Alexander Kynev, a political scientist, writes for Russia Post about the changes that have taken place in the Russian political landscape since the “special military operation” started a year ago: local politics has been put on the back burner, civil society is in shambles and opposition media is trying to reach Russians while in exile. An edited version is republished by Global Voices under a partnership with Russia Post.
During the first year of the “special military operation” (SVO), the news out of Russia consisted mainly of reports on the course of the conflict and the introduction of sanctions. Based on this news flow, it was impossible to understand what was happening inside Russia besides the SVO.
The truth is that everyone was shocked by February 24, and the tough reaction of the state to attempts at resistance then created even greater urgency to lie low or flee.
In the public space, only the voices of loyalists were heard, which created the illusion that there was no one else in Russia except them. Of course, that is not the case. People are rational and have opted for a safer strategy: flight, silence, quiet sabotage. From 2000 to 2010, Russia lived better than it ever had in its history, and many people — especially bureaucrats (in terms of income and social status, the Russian middle class largely consists of officials) — are afraid of losing what is still left of their former life.
All potential organizers or coordinators of mass protests (elites, public organizations, parties, media) either have been crushed or are in a state of frustration. However, during 2022 and early 2023, as the dust of the new reality settles, a diversity of views and positions have become visible in the resulting vacuum. It is important to understand this diversity, even if, at least for now, it does not pose a threat to the regime.
Most regional leaders do not show demonstrative enthusiasm for the ‘Special Operation’
National politics has been put on the back burner. Mayoral elections in Tomsk and Novosibirsk — cities known for their political activity and even independence — were cancelled almost casually.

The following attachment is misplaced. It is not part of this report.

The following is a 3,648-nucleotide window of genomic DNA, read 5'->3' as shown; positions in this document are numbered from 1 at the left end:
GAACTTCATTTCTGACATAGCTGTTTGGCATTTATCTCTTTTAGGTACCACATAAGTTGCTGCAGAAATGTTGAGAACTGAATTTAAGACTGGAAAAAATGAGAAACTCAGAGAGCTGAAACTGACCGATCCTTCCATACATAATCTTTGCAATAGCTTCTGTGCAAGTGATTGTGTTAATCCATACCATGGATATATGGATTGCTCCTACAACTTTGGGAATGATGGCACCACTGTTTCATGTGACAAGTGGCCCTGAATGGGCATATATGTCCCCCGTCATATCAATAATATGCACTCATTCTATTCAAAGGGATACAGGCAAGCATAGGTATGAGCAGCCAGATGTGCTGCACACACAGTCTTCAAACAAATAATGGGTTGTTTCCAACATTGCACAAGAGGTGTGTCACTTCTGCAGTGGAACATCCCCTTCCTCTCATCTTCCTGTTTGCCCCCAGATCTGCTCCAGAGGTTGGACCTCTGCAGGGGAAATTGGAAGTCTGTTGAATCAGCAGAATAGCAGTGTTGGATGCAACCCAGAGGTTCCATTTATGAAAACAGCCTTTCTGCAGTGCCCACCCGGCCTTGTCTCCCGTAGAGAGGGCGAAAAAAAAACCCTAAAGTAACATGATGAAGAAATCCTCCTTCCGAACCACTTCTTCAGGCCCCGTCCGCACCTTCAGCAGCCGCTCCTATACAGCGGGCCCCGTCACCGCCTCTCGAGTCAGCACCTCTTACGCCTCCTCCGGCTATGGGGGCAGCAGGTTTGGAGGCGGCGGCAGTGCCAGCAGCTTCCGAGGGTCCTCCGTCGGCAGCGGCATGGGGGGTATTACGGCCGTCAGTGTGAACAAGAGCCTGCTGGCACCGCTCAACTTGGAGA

The number of major personnel shakeups has fallen sharply. The system works to minimize risks — better to have a proven guy, even if he is bad. Over the past year, only five governors were replaced. For comparison: 20 governors were replaced in 2017, and 18 each in both 2010 and 2018.
Although the September 2022 elections went as planned, this did not change the overall situation, and national politics remains on the margins. It is wrong to regard the mass silence of the political elite as unconditional support. The basis of the Russian bureaucratic elite is careerism and technocracy. Tellingly, the behavior of governors changed little over the last year.
An obvious exception is the leadership of Chechnya, as well as the heads of the regions bordering Ukraine (Mikhail Razvozzhaev of Sevastopol, Roman Starovoit of Kursk Region, Vyacheslav Gladkov of Belgorod Region), where the SVO has directly impacted life.
A second group of “enthusiasts” is made up of governors who are very insecure about their political position and evidently trying to fend off general dissatisfaction with their leadership by demonstrating uber-loyalty. Take Vladimir Uyba, the head of Komi, who took to a stage in Luhansk Region in a uniform with a Z sewn on and sang a song for local children alongside musicians. Belgorod Governor Vyacheslav Gladkov bought merchandise with the letter Z and offered to open “Z-Radio;” Kemerovo Region head Sergei Tsivilev renamed the region KuZbass. The strategy they have chosen seems to be to avoid discussion of the SVO and to demonstrate that normal life continues. Russian regions are to sponsor the rebuilding of parts of Eastern Ukrainian cities and districts, a “federal burden” placed on the regions by the Kremlin.